THOUSANDS of new houses and more aged-care services will be needed to accommodate a population boom in Warrnambool over the next two decades.
It’s expected 40,900 people will call Warrnambool home by 2031.
The figures from the Victoria in Future 2014 report released this week show a short-term forecast of 35,800 residents by 2021.
However, there will be a steady climb in the number of elderly residents over the next 20 years. More than 21 per cent of the city will be over 65 compared to 15.7 per cent in 2011.
People under 20 will make up 24 per cent.
Lyndoch Living chief executive Rhys Boyle said there was already a shortage of aged-care workers in the city.
“That’s only going to increase,” Mr Boyle said.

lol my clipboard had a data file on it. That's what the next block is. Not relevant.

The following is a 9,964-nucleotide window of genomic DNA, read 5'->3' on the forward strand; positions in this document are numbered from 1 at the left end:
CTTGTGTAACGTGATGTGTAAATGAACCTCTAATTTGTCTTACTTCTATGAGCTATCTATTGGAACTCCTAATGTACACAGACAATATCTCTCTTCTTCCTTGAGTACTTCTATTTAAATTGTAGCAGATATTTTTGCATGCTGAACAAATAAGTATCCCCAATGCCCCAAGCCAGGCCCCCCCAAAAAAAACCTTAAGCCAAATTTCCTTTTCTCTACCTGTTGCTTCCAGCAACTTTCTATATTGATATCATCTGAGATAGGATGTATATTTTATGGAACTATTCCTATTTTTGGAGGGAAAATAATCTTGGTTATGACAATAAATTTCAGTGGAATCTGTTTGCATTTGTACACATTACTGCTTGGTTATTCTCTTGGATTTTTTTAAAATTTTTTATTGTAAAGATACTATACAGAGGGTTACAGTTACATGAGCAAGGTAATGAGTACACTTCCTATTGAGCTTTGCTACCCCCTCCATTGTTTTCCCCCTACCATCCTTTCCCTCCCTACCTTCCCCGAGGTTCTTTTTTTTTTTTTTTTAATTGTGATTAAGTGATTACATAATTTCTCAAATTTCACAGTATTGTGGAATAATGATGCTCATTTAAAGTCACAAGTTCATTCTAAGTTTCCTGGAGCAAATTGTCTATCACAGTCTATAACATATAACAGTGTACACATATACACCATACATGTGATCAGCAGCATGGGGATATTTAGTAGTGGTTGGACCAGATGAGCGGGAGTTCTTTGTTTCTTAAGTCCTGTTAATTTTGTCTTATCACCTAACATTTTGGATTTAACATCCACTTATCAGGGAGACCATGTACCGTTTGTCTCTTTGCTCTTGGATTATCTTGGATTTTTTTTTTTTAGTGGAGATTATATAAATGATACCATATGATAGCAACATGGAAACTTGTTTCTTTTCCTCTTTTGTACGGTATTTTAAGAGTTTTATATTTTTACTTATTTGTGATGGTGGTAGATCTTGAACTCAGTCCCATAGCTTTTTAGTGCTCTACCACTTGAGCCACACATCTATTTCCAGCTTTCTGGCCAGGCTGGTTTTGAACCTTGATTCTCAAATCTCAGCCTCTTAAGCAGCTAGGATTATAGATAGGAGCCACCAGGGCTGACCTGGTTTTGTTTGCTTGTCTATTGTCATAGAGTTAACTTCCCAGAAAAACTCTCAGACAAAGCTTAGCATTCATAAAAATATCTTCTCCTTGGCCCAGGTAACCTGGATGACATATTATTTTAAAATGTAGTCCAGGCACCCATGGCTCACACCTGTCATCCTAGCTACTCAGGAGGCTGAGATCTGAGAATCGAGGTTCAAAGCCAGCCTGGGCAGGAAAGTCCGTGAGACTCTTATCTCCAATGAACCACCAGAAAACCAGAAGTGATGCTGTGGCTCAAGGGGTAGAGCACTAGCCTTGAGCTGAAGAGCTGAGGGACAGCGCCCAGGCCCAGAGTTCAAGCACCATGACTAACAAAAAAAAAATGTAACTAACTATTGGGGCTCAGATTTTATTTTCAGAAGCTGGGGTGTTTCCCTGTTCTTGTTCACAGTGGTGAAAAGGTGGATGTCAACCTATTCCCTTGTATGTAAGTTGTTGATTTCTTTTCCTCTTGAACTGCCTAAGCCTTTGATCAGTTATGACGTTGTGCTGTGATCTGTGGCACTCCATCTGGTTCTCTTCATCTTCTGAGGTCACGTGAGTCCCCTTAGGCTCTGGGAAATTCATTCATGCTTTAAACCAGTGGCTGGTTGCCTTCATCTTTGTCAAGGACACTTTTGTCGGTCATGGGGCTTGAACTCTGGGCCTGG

He said ageing baby boomers would be “wealthier and fitter” largely due to better medications.
“The data we’ve done is showing a growing ageing population ... the increase are going to be significant in the 85-plus,” he said.
He said Warrnambool already had a “glut” of nursing home beds but added the market for home care would rise in the coming decade.
The city’s burgeoning population will also bring new suburbs in the city’s west and north.
Warrnambool City Council growth director Bill Millard said land was still being rezoned under the council’s strategic plan released in December last year.
The Wollaston area has capacity for another 2200 homes while North Dennington has capacity for an additional 1500. There are another 600 lots already earmarked with in the city.
Space for a new school has also been set aside in the city’s north.